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How to become an Investment Analyst

Many enthusiastic graduates express an interest in becoming an investment analyst. It is, after all, a role which can conjure up images of prestige and wealth. But vacancies are few and far between – particularly in Scotland - and asset management companies that are hiring can have very specific requirements.

What does an investment analyst do?

First of all, it’s helpful to outline what the role of an investment analyst actually is.

Investment analysts carry out detailed research and financial modelling. This can relate to individual stocks, specific sectors or broader areas of the economy.

Typically, they provide buy or sell recommendations to portfolio managers, stockbrokers and investment banks. Investment analysts can also offer opinion on larger, macroeconomic trends.

Investment analysts can also be known as financial analysts, research analysts or securities analysts.

What can an investment analyst expect to earn in Scotland?

In our latest Salary Guide, we’ve outlined the expected salary ranges of investment analysts based on experience.

  • £30,000 to £40,000 1 to 3 years’ experience
  • £40,000 to £55,000 3 to 5 years’ experience
  • £55,000 to £75,000 5 to 8 years’ experience
  • £90,000 to £110,000 8 years’ plus experience

Please note, these salaries do not include bonuses or benefits.

So, what does it take to become an investment analyst?

To give you an indication of just how high the bar is, an 'ideal investment analyst' looks something like this:

Qualifications

  • 2:1 or First Class in an analytical subject, e.g. mathematics, accounting, engineering, etc. that equips individuals with the skillset required to conduct research and analysis or to understand the narrative behind the numbers
  • Masters in an investment-related field
  • IMC certificate and passed CFA Level 1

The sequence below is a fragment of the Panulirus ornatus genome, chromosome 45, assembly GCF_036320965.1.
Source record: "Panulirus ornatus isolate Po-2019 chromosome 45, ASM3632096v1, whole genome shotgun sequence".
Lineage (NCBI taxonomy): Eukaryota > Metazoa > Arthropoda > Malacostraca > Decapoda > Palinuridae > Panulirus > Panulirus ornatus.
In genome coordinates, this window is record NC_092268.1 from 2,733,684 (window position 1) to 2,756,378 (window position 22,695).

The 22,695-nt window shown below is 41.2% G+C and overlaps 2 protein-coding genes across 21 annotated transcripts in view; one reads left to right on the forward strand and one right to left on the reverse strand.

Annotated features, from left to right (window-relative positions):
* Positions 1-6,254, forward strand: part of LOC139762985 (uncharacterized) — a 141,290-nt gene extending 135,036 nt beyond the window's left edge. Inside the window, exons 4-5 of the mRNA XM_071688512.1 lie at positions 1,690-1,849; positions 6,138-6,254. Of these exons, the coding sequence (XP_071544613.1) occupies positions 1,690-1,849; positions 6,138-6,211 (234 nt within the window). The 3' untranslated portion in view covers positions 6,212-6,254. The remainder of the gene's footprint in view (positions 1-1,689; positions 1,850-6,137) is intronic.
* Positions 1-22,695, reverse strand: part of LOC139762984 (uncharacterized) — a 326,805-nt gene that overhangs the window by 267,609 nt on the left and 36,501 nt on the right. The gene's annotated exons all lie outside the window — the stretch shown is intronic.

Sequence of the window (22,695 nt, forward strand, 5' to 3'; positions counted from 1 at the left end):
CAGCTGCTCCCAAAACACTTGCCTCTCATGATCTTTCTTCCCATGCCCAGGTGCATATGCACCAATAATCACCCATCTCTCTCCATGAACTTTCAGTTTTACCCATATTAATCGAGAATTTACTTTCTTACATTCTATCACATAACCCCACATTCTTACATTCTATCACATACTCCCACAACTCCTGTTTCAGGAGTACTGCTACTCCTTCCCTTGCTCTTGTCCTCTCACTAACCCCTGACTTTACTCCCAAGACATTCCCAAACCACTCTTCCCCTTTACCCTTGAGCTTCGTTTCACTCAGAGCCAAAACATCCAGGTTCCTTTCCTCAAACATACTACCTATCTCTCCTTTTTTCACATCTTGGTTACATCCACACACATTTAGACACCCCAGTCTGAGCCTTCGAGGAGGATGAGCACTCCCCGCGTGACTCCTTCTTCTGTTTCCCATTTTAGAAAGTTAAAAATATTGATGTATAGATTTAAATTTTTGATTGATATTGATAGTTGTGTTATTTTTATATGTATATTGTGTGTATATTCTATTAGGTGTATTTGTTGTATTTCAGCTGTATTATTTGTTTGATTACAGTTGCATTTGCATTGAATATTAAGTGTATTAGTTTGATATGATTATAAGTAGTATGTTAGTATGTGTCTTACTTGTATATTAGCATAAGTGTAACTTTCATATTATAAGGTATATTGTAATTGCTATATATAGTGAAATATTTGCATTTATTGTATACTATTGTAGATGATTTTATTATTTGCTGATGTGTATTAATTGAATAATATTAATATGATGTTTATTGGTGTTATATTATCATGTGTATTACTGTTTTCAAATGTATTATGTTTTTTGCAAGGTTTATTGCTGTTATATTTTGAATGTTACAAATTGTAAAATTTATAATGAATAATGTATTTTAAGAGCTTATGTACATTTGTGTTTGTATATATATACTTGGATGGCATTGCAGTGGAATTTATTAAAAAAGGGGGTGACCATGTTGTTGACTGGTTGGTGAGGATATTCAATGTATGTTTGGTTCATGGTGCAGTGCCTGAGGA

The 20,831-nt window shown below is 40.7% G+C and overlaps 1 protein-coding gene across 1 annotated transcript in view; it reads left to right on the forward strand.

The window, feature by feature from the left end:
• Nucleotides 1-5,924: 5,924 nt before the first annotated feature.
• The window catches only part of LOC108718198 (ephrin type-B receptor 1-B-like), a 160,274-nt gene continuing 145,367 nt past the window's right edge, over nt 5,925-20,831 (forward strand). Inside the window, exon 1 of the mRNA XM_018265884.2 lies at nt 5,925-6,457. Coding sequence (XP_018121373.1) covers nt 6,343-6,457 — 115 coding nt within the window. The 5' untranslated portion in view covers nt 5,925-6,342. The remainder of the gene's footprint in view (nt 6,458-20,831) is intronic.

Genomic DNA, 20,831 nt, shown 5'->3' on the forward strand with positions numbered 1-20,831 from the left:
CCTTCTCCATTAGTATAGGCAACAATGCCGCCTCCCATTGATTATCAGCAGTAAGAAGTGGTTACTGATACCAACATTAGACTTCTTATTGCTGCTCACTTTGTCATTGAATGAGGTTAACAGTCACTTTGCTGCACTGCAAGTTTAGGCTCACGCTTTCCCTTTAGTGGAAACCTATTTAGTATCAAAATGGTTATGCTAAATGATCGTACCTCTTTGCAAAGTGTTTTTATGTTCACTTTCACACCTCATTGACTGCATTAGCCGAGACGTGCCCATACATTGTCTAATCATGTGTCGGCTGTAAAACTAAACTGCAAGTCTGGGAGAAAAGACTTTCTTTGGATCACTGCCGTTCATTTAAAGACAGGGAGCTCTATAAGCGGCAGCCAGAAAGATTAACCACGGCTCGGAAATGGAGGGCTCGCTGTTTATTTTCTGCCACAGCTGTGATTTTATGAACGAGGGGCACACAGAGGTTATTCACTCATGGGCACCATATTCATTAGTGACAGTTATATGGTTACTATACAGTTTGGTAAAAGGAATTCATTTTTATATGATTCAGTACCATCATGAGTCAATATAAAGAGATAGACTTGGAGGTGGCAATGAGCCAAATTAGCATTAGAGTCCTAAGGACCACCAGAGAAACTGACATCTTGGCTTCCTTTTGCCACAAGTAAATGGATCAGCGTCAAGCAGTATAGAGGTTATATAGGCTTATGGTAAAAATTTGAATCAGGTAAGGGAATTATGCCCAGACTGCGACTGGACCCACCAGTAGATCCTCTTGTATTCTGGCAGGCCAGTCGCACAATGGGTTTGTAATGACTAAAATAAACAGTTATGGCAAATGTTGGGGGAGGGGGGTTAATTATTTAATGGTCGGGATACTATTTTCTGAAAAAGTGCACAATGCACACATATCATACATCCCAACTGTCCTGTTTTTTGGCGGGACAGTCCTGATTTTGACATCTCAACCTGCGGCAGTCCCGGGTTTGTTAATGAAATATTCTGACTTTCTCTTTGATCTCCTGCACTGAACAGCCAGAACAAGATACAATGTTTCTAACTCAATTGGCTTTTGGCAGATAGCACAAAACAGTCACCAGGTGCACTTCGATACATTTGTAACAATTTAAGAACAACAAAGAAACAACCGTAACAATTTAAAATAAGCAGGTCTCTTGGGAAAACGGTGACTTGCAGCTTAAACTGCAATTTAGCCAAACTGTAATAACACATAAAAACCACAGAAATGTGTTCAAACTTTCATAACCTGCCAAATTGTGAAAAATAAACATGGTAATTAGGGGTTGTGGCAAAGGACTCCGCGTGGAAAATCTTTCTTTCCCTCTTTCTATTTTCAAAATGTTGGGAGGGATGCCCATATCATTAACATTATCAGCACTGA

Experience

  • Either or both degrees include experience of building models, handling large volumes of data and analysing them using Excel or VBA
  • Was an active member of an investment club at university
  • Has completed or is in the process of completing a graduate program or internship within a recognised investment house in front office. A specific investment analyst program would be desirable
  • Can demonstrate a track record - either real or virtual - in picking stocks

It is a daunting list. But as challenging as qualification points 1-3 are, experience points 4-7 are arguably the most important.


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Standing out from the crowd…

To differentiate yourself in what is an extremely competitive area, it is crucial you demonstrate a real passion for the discipline beyond the experience and commitment.

If you are an aspiring designer or photographer you will have a portfolio of work. Budding investment analysts should be no different.

Being able to discuss at interview your five best stock ideas or investment strategies can make you really stand out. Reference to an investment blog you have been writing for the past two years will be similarly impressive. Having an active stocks and shares ISA, however modest, is a good start too.

…while fitting in

But even if you have ticked all these boxes, you may not be quite the right fit for the hiring organisation. Some asset managers might be seeking a conservative, process-driven analyst, while others may be looking for a more creative, contrarian investor. 

Importantly, as well as giving you an edge during the recruitment process, 4-7 about experience will give you the opportunity to explore a range of styles and work out what approach best suits you.

Aspiring investment analysts

This article is not meant to deter aspiring investment analysts. It is meant to encourage. So if you are one, don't despair. If you are at school, university or recently graduated, this article should form a road map for your future success. 

If you're already working within the financial sector but don’t have many, if any, of the elements described above, perhaps a career as an investment analyst isn't really for you. You may be largely attracted by the money and reputation. No bad thing in itself, but perhaps not enough to sustain a long and fulfilling career.

Put simply, if you are not already running your own portfolio in some form or another, writing your own investment blog or debating stock ideas with like-minded souls, being an investment analyst probably isn't your great calling in life. 

After all, a budding photographer who has never taken a photograph is no photographer at all.

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Betsy Williamson
Managing Director – Executive Search & Specialist
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